Letting Our Oceans Power Our World: advantages and disadvantages of wave power

Using the energy created by waves has proven to be controversial. Many people question the impact that harvesting wave energy would have on the environment and industry alike.

Some people fear the machines that would be needed would be dangerous to wildlife, while others complain that the coastlines would become unsightly. The advantages and disadvantages of wave power need to be carefully considered before machines are installed.

There are many different aspects of harvesting wave energy that need to be discussed. Different devices will contribute their own advantages and disadvantages of wave energy to the discussion. Understanding these differences, and what they could mean in the form of pros and cons, can help people decide where they stand on the topic of wave energy.

The history of wave energy harvesting has been shaky. No one device has proven suitable in every environment. Only one wave farm has been implemented in the world's oceans, and the parent company went bankrupt less than a year later due to economic upheaval.

We don't have any real history to go off of saying whether the pros of harvesting wave energy would outweigh the cons.

Overview of All Systems

There are some pros and cons of wave energy that would be universal to all wave electricity generators. Advantages of wave energy are many. Once the machine is actually installed, all of the energy it produces would be free. There is no fuel required to run the machine, as it will constantly refill and operate itself. Nothing is wasted with these devices. All of the energy that can be collected from every wave would be, with nothing being lost. The amount of energy that could possibly be captured would be endless.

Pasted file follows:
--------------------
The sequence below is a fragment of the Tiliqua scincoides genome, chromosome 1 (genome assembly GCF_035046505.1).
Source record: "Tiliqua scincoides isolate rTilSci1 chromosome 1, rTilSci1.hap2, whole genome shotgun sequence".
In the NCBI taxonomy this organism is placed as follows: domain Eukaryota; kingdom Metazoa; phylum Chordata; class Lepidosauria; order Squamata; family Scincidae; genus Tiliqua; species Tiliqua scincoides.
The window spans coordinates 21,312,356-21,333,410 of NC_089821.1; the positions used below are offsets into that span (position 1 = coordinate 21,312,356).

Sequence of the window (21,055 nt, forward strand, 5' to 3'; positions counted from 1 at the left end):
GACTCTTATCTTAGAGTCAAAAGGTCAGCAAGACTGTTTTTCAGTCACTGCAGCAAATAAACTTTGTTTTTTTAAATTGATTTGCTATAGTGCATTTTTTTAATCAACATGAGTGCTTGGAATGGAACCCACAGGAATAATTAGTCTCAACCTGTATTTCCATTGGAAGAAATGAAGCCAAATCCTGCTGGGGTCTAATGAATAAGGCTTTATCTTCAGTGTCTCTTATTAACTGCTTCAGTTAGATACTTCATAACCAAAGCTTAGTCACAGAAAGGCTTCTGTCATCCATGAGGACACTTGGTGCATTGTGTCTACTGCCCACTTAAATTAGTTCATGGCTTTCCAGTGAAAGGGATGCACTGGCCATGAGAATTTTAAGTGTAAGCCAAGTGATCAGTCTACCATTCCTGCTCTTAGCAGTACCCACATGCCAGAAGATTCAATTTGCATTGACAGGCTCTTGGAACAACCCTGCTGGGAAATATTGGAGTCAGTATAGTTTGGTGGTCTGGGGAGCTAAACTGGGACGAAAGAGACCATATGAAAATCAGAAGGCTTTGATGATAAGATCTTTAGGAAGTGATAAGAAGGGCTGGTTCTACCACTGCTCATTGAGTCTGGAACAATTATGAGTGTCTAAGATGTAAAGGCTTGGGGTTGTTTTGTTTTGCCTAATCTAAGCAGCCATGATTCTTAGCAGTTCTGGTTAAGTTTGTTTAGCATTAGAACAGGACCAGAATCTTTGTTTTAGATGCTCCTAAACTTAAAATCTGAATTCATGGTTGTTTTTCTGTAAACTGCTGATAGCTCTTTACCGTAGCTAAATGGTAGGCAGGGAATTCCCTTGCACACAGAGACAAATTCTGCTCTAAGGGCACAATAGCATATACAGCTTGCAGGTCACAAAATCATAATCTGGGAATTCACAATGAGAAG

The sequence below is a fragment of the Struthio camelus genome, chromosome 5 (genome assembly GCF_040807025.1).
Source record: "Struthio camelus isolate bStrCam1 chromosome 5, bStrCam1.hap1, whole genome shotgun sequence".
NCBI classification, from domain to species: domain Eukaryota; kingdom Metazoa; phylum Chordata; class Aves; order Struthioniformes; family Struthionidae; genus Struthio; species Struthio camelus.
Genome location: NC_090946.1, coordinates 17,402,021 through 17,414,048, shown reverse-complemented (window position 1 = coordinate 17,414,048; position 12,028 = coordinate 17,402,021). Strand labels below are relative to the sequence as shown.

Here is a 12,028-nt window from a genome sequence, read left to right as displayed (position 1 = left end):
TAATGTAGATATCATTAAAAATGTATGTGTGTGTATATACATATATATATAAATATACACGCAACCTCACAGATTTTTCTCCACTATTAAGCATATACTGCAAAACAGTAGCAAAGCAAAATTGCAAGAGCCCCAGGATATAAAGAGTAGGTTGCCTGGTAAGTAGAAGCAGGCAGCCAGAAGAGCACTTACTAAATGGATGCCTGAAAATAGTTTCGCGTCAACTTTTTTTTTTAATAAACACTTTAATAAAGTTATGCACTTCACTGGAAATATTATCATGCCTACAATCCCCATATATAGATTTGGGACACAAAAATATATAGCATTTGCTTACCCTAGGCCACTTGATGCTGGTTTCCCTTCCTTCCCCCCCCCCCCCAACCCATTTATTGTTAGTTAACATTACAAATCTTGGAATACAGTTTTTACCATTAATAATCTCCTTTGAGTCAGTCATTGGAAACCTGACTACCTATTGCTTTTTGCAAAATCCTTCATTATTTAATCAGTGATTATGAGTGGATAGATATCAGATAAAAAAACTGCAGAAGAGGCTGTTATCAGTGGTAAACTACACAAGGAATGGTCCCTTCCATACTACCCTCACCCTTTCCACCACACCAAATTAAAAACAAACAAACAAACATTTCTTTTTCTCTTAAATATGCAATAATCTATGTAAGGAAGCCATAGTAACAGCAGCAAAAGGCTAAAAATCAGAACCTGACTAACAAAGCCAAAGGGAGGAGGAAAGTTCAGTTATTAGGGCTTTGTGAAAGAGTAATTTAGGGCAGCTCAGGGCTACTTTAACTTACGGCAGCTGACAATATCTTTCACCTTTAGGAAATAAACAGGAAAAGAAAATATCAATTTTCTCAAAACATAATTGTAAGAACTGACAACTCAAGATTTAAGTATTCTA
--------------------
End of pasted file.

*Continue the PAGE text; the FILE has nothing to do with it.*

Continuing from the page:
Wave energy machines would be easy to maintain. Once they are installed, they will run continually, with only minimal maintenance. A handful of workers could watch over an entire field. There would be no worry of pollution or wasteful by-products. Once a wave's energy is extracted, the water would simply be returned to the ocean.

There are disadvantages to the overall system too. One concern is how these machines could be properly anchored on the sea floor. They would need to stay put without bothering the ecosystem around and beneath them. These machines would need to be strong enough to withstand the worst storms, yet sensitive enough to capture energy from the most delicate of waves.

Suitable sites that have a constant style of waves are rare. While they do exist, planting enough machines to produce energy for large areas of land in this small amount of ocean would be difficult. Waves are unpredictable at times. While some days could see large amounts of waves, others may be rather still. Producing reliable energy without reliable wave sources could be problematic.

Shoreline Style Devices

The pros of wave energy produced by shoreline devices differ from their offshore counterparts. Areas of the shoreline that have bountiful waves are often the same areas that are frequented by tourists. Careful site selection would keep these machines invisible to the tourism crowd while producing the electricity needed by the tourist area. Waves coming in along the shoreline could be turned into energy, rather than letting that energy be wasted by washing away.

The downside of these devices are that they would need to be installed to compensate for the changing tides. Tourists wouldn't want to see them while they were swimming. Poor placement could interrupt the marine ecosystem.

Offshore Style Devices

Offshore devices float on the surface of the water, but don't need propellers. This makes them less dangerous to marine life than the average ship passing. Migration routes would have to be studied to make certain the machine placement didn't interfere.

On the downside, offshore devices create an issue of ownership. As our system is now, no one owns the ocean. Companies would need a way to own the area they plan to place the devices at if they want to keep competitors at bay. Shipping lanes will have to be avoided, as well as popular fishing grounds, so business is not interfered with.